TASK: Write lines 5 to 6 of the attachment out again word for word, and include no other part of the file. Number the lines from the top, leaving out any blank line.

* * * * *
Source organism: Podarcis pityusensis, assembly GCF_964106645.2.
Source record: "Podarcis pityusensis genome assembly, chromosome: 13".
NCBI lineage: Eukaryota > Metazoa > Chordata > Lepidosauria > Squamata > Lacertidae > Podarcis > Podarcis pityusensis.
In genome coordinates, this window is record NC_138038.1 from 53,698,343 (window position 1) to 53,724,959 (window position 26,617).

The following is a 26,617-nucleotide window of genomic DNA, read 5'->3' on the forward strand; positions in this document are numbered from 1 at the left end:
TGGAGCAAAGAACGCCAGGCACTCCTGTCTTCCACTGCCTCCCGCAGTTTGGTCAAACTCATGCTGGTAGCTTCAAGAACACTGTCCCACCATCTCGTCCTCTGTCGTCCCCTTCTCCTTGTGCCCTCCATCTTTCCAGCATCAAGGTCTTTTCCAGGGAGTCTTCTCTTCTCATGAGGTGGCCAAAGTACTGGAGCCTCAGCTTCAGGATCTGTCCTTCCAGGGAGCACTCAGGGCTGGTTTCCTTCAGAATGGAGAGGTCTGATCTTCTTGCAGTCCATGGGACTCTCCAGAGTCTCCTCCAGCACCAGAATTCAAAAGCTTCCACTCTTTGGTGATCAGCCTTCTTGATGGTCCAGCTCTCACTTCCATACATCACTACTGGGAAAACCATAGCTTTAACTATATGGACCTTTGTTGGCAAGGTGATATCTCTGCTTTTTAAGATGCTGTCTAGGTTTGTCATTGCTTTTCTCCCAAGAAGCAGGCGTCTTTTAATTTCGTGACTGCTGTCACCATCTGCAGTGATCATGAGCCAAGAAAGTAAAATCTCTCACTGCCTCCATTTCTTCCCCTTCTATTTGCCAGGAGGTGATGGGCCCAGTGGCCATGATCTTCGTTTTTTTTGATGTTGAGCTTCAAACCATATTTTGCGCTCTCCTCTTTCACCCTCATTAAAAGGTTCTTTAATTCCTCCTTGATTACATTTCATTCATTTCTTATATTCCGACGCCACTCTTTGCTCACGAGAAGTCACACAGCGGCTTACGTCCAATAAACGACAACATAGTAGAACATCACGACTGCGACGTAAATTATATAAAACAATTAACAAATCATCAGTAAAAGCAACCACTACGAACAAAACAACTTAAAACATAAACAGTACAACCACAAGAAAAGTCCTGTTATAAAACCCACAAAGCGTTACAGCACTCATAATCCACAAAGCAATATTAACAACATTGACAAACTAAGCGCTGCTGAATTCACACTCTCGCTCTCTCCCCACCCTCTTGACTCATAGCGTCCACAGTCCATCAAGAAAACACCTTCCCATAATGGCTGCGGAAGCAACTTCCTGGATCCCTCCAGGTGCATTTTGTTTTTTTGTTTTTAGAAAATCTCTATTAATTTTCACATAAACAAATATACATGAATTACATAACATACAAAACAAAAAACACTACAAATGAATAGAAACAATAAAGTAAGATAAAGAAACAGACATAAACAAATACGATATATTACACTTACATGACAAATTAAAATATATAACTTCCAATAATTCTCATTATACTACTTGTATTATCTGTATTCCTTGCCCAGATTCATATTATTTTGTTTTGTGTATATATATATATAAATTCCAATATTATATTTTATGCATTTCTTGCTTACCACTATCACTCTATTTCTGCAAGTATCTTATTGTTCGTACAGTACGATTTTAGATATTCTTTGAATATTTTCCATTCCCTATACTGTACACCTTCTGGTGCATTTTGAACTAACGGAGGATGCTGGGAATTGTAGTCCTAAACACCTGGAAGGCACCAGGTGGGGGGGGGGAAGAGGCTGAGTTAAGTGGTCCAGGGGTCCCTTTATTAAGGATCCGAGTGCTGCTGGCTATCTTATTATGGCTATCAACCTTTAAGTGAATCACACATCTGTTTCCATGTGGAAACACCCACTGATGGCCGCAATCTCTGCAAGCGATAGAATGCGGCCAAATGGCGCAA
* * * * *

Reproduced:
The following is a 26,617-nucleotide window of genomic DNA, read 5'->3' on the forward strand; positions in this document are numbered from 1 at the left end:
TGGAGCAAAGAACGCCAGGCACTCCTGTCTTCCACTGCCTCCCGCAGTTTGGTCAAACTCATGCTGGTAGCTTCAAGAACACTGTCCCACCATCTCGTCCTCTGTCGTCCCCTTCTCCTTGTGCCCTCCATCTTTCCAGCATCAAGGTCTTTTCCAGGGAGTCTTCTCTTCTCATGAGGTGGCCAAAGTACTGGAGCCTCAGCTTCAGGATCTGTCCTTCCAGGGAGCACTCAGGGCTGGTTTCCTTCAGAATGGAGAGGTCTGATCTTCTTGCAGTCCATGGGACTCTCCAGAGTCTCCTCCAGCACCAGAATTCAAAAGCTTCCACTCTTTGGTGATCAGCCTTCTTGATGGTCCAGCTCTCACTTCCATACATCACTACTGGGAAAACCATAGCTTTAACTATATGGACCTTTGTTGGCAAGGTGATATCTCTGCTTTTTAAGATGCTGTCTAGGTTTGTCATTGCTTTTCTCCCAAGAAGCAGGCGTCTTTTAATTTCGTGACTGCTGTCACCATCTGCAGTGATCATGAGCCAAGAAAGTAAAATCTCTCACTGCCTCCATTTCTTCCCCTTCTATTTGCCAGGAGGTGATGGGCCCAGTGGCCATGATCTTCGTTTTTTTTGATGTTGAGCTTCAAACCATATTTTGCGCTCTCCTCTTTCACCCTCATTAAAAGGTTCTTTAATTCCTCCTTGATTACATTTCATTCATTTCTTATATTCCGACGCCACTCTTTGCTCACGAGAAGTCACACAGCGGCTTACGTCCAATAAACGACAACATAGTAGAACATCACGACTGCGACGTAAATTATATAAAACAATTAACAAATCATCAGTAAAAGCAACCACTACGAACAAAACAACTTAAAACATAAACAGTACAACCACAAGAAAAGTCCTGTTATAAAACCCACAAAGCGTTACAGCACTCATAATCCACAAAGCAATATTAACAACATTGACAAACTAAGCGCTGCTGAATTCACACTCTCGCTCTCTCCCCACCCTCTTGACTCATAGCGTCCACAGTCCATCAAGAAAACACCTTCCCATAATGGCTGCGGAAGCAACTTCCTGGATCCCTCCAGGTGCATTTTGTTTTTTTGTTTTTAGAAAATCTCTATTAATTTTCACATAAACAAATATACATGAATTACATAACATACAAAACAAAAAACACTACAAATGAATAGAAACAATAAAGTAAGATAAAGAAACAGACATAAACAAATACGATATATTACACTTACATGACAAATTAAAATATATAACTTCCAATAATTCTCATTATACTACTTGTATTATCTGTATTCCTTGCCCAGATTCATATTATTTTGTTTTGTGTATATATATATATAAATTCCAATATTATATTTTATGCATTTCTTGCTTACCACTATCACTCTATTTCTGCAAGTATCTTATTGTTCGTACAGTACGATTTTAGATATTCTTTGAATATTTTCCATTCCCTATACTGTACACCTTCTGGTGCATTTTGAACTAACGGAGGATGCTGGGAATTGTAGTCCTAAACACCTGGAAGGCACCAGGTGGGGGGGGGGAAGAGGCTGAGTTAAGTGGTCCAGGGGTCCCTTTATTAAGGATCCGAGTGCTGCTGGCTATCTTATTATGGCTATCAACCTTTAAGTGAATCACACATCTGTTTCCATGTGGAAACACCCACTGATGGCCGCAATCTCTGCAAGCGATAGAATGCGGCCAAATGGCGCAA